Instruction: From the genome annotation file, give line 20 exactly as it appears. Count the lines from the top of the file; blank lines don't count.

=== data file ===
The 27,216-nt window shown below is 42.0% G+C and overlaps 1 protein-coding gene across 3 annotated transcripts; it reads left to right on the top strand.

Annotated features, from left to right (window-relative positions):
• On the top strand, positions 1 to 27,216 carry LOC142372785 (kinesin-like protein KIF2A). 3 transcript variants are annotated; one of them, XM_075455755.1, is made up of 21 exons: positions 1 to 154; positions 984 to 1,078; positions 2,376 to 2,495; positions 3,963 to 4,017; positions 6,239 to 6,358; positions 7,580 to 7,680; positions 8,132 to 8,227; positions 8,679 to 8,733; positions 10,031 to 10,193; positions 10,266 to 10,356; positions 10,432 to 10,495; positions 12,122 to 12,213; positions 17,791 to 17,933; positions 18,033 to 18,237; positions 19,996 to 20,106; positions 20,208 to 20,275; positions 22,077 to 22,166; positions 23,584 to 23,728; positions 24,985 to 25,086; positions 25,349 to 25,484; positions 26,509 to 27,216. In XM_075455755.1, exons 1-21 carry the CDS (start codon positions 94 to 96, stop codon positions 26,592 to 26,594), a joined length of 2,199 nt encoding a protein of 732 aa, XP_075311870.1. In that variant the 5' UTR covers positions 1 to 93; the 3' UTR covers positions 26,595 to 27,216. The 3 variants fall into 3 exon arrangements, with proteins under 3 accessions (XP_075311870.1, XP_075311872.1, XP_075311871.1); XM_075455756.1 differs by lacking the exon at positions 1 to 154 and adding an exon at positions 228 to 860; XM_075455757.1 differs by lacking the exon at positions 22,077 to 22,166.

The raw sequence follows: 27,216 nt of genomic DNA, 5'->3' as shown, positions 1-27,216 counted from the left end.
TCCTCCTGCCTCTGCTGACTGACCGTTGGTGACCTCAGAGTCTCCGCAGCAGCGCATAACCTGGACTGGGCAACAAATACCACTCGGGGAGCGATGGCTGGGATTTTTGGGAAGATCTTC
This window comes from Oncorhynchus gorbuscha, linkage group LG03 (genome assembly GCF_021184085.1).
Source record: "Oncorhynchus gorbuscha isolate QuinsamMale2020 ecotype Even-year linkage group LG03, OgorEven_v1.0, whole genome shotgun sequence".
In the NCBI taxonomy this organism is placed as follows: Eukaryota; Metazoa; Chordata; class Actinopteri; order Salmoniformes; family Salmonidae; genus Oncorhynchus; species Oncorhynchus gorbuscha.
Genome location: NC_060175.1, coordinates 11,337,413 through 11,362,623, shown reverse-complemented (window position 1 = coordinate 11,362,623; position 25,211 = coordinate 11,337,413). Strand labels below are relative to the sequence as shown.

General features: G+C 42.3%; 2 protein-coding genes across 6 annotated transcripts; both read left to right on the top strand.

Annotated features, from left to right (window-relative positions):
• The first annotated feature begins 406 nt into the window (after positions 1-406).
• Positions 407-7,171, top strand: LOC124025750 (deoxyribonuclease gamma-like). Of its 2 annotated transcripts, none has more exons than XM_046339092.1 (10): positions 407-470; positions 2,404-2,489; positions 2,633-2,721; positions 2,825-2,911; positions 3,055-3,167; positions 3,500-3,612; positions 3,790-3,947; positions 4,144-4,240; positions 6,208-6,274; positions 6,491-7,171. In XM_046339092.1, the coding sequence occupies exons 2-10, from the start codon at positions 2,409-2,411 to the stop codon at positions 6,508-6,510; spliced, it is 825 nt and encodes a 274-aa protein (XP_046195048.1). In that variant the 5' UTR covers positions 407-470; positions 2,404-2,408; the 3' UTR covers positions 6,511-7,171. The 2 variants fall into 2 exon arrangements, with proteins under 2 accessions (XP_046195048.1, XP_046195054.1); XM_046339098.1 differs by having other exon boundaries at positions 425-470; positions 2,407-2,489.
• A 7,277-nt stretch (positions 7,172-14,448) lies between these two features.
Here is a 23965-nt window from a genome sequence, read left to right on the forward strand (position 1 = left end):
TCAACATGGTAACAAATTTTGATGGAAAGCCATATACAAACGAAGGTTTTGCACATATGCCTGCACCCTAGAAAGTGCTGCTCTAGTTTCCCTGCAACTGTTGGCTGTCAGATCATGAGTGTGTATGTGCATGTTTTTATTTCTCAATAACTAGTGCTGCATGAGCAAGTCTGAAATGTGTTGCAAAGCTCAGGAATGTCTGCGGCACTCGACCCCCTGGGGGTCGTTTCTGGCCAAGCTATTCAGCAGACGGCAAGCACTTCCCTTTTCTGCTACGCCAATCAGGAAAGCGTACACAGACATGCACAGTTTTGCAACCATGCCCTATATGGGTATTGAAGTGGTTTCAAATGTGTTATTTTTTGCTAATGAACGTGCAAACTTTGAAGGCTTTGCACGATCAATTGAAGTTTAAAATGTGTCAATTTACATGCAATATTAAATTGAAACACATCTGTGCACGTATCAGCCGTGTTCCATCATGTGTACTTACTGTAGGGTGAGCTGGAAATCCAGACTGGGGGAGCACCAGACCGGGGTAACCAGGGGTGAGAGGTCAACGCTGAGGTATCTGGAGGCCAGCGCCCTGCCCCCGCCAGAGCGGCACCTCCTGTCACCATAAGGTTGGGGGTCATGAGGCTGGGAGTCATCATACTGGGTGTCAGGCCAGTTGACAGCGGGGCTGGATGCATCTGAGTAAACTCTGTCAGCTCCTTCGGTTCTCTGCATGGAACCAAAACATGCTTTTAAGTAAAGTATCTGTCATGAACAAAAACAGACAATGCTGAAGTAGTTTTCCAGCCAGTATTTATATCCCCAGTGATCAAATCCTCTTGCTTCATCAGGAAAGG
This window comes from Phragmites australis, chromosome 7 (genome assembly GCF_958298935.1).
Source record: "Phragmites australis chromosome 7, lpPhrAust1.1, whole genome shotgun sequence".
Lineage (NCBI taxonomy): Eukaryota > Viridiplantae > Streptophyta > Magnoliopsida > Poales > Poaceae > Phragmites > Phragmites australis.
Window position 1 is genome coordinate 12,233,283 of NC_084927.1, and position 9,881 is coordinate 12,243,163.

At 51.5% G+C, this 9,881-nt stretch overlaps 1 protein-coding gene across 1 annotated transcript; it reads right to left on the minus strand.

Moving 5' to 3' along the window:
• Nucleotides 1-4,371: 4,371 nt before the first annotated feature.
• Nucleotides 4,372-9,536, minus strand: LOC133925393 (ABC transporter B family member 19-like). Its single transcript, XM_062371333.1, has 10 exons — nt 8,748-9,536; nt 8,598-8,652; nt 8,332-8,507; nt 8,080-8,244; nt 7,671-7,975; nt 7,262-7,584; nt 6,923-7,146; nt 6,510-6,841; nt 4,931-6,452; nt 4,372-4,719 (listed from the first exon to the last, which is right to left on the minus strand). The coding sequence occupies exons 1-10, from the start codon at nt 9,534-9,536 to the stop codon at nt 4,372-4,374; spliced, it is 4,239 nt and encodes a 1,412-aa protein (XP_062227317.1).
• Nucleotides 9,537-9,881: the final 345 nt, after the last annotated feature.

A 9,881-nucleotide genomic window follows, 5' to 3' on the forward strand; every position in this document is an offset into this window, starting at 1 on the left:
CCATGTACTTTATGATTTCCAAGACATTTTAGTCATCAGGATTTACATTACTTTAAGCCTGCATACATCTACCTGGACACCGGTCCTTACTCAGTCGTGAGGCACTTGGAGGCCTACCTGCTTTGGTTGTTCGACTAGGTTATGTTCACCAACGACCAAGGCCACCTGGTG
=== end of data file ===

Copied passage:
Window position 1 is genome coordinate 12,233,283 of NC_084927.1, and position 9,881 is coordinate 12,243,163.